The experiences of three generations of remarkable Tibetan women over the course of a century.
Through the prism of her own life and that of her mother and grandmother, debut author Brauen illuminates a unique culture and its transformation under the repressive Chinese occupation of Tibet. Her story begins with the birth of her grandmother in the 1920s and concludes with the author’s career as an actress and her activities in support of Tibetan liberation. Her grandparents spent their early years as members of a secluded monastic community in Tibet. When their spiritual leader, the Dalai Lama, fled the country to escape Chinese repression, her grandparents followed with their two daughters. Although the Brauen expresses great respect for her grandmother's spirituality, she is by no means uncritical of life in old Tibet, which, she writes, “was not a utopian Shangri-La, the blissful paradise on earth that people in the West like to conjure.” The family's journey across the Himalayas was harrowing. When they arrived in India, they faced the brutal circumstances of life in a refugee camp lacking decent sanitary facilities, food and drinking water. Many died, including her father and younger sister. Her mother and grandmother were fortunate to find work with a Swiss-supported charity for Tibetan orphans, even though her mother could only attend school for a few years. When her mother was 17, she met Martin Brauen—the author's Swiss father—who had come to India to study Buddhism. After a prolonged courtship, they married and moved to Switzerland, taking her grandmother with them. It was there that the author and her younger brother were born. In 1986, the family visited Tibet for a joyful reunion with relatives. While recognizing that her grandmother's Tibet is inevitably changing, for her the Dalai Lama remains a cherished example of transcendent Tibetan spiritual values.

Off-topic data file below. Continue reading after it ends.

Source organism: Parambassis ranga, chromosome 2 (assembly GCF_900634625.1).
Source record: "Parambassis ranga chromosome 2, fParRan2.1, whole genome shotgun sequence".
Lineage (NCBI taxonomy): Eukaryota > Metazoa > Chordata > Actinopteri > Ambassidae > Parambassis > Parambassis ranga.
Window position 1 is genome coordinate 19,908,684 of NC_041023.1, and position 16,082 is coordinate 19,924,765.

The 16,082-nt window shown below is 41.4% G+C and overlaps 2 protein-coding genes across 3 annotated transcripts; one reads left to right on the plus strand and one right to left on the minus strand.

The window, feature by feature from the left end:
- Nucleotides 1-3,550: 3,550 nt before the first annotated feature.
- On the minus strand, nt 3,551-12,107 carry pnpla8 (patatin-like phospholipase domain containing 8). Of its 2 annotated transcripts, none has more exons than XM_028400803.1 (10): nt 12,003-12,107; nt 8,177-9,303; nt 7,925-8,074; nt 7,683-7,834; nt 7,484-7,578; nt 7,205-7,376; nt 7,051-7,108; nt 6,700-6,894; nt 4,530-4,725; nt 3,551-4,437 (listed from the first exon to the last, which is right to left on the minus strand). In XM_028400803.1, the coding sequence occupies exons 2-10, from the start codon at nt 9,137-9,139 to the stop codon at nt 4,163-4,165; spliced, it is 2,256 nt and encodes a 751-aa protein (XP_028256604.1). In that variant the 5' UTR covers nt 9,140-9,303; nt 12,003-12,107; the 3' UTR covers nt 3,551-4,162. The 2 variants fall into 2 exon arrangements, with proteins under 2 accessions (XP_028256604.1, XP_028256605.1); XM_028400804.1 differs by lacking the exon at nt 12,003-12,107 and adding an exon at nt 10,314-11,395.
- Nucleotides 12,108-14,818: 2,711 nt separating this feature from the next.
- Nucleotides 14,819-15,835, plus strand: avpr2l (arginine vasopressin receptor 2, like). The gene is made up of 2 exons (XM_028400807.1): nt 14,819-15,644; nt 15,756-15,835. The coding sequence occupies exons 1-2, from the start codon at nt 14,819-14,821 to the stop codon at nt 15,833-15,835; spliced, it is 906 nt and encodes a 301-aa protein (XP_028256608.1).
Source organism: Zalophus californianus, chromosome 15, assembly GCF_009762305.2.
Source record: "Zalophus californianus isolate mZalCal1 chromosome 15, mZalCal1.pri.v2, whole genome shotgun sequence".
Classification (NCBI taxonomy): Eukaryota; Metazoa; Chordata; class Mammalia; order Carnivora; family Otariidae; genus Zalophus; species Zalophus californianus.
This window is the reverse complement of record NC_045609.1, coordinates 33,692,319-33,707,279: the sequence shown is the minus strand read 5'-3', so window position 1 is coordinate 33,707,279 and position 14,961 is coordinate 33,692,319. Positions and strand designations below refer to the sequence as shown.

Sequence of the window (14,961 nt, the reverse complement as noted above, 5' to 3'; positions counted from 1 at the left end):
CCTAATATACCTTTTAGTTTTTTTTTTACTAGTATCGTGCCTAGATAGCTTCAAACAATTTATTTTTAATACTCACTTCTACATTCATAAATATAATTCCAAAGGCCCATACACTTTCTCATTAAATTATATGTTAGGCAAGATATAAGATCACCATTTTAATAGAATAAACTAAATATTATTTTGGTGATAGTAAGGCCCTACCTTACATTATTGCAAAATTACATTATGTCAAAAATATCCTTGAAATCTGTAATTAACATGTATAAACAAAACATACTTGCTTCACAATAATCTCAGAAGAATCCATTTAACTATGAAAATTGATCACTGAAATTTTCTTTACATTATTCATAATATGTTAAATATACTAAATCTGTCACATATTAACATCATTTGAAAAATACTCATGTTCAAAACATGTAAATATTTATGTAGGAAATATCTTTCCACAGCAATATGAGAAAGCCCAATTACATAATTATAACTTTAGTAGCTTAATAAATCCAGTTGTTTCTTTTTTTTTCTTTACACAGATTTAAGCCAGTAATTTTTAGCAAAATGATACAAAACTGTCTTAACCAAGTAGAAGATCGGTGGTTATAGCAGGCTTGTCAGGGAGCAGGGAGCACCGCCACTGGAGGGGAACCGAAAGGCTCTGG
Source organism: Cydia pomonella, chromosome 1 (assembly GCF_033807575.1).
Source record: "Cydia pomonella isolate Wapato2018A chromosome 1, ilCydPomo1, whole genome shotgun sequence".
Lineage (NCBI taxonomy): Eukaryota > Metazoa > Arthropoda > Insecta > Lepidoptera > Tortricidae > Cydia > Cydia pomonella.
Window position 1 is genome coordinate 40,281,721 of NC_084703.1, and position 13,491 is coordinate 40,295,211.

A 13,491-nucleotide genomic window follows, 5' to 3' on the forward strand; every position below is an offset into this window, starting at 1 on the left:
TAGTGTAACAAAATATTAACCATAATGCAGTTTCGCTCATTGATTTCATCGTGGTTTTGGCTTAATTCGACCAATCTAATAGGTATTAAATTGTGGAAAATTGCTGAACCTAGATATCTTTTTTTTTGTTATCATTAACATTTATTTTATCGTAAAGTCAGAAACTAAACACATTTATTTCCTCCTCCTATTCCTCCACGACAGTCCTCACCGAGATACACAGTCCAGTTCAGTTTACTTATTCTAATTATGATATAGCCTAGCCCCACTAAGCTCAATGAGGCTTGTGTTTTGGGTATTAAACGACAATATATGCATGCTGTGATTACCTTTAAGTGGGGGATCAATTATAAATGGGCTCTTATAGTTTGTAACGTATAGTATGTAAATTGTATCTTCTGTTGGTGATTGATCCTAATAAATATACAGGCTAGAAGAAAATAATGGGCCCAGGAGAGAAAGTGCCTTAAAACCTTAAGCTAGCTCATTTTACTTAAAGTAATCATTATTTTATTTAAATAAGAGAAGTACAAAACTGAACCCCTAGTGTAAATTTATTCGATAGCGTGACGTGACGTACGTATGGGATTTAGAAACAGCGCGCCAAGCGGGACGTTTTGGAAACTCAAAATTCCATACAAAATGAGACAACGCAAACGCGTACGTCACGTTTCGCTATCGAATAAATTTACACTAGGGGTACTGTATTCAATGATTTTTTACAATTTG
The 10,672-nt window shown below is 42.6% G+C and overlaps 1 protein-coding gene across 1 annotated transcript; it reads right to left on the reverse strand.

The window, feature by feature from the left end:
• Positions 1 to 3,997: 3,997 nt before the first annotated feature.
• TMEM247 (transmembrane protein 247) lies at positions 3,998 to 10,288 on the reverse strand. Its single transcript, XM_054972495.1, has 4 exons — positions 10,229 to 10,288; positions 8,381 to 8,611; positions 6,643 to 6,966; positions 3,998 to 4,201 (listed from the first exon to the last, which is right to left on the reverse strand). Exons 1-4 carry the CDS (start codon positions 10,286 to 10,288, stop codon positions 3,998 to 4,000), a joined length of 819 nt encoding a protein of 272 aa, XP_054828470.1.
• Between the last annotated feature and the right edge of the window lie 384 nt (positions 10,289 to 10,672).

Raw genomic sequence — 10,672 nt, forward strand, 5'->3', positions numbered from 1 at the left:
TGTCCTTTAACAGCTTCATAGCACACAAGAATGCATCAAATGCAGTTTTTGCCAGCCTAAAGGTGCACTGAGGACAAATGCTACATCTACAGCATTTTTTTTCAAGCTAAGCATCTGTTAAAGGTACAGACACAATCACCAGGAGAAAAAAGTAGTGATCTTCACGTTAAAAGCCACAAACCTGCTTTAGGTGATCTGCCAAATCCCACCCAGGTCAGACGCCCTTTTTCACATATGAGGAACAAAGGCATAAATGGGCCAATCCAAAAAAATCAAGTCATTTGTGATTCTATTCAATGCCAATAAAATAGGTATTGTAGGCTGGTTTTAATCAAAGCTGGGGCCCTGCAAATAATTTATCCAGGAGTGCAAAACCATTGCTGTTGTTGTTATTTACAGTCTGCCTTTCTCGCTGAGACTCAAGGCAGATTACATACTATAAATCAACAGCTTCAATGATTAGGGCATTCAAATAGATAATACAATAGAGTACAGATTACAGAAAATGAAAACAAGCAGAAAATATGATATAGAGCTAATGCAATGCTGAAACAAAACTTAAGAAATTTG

An absorbing, multilayered account of the evolution of an enduring culture.